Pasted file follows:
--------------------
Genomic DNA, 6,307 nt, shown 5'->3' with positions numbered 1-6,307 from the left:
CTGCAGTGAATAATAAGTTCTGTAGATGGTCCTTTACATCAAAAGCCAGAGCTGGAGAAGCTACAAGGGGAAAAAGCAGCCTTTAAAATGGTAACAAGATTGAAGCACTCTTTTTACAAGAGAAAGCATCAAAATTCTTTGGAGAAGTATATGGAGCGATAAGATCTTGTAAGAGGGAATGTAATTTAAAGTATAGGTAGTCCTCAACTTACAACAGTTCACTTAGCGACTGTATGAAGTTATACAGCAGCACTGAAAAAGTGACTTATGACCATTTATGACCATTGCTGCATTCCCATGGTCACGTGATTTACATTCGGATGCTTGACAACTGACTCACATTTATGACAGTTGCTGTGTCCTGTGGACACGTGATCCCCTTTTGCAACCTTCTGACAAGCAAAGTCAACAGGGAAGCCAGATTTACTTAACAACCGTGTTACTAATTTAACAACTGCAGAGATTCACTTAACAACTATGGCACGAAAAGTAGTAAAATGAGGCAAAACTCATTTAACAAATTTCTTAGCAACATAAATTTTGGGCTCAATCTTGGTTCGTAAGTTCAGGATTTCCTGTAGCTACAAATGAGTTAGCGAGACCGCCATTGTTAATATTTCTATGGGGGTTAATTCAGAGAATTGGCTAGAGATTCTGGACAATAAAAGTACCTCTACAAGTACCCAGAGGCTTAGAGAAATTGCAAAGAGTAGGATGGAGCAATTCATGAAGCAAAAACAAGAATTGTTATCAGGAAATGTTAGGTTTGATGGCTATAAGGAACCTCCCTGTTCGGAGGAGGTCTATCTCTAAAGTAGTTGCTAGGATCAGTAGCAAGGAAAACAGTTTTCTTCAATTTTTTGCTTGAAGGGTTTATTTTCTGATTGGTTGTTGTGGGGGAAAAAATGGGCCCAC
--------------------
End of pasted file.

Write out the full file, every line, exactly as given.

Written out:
Genomic DNA, 6,307 nt, shown 5'->3' with positions numbered 1-6,307 from the left:
CTGCAGTGAATAATAAGTTCTGTAGATGGTCCTTTACATCAAAAGCCAGAGCTGGAGAAGCTACAAGGGGAAAAAGCAGCCTTTAAAATGGTAACAAGATTGAAGCACTCTTTTTACAAGAGAAAGCATCAAAATTCTTTGGAGAAGTATATGGAGCGATAAGATCTTGTAAGAGGGAATGTAATTTAAAGTATAGGTAGTCCTCAACTTACAACAGTTCACTTAGCGACTGTATGAAGTTATACAGCAGCACTGAAAAAGTGACTTATGACCATTTATGACCATTGCTGCATTCCCATGGTCACGTGATTTACATTCGGATGCTTGACAACTGACTCACATTTATGACAGTTGCTGTGTCCTGTGGACACGTGATCCCCTTTTGCAACCTTCTGACAAGCAAAGTCAACAGGGAAGCCAGATTTACTTAACAACCGTGTTACTAATTTAACAACTGCAGAGATTCACTTAACAACTATGGCACGAAAAGTAGTAAAATGAGGCAAAACTCATTTAACAAATTTCTTAGCAACATAAATTTTGGGCTCAATCTTGGTTCGTAAGTTCAGGATTTCCTGTAGCTACAAATGAGTTAGCGAGACCGCCATTGTTAATATTTCTATGGGGGTTAATTCAGAGAATTGGCTAGAGATTCTGGACAATAAAAGTACCTCTACAAGTACCCAGAGGCTTAGAGAAATTGCAAAGAGTAGGATGGAGCAATTCATGAAGCAAAAACAAGAATTGTTATCAGGAAATGTTAGGTTTGATGGCTATAAGGAACCTCCCTGTTCGGAGGAGGTCTATCTCTAAAGTAGTTGCTAGGATCAGTAGCAAGGAAAACAGTTTTCTTCAATTTTTTGCTTGAAGGGTTTATTTTCTGATTGGTTGTTGTGGGGGAAAAAATGGGCCCAC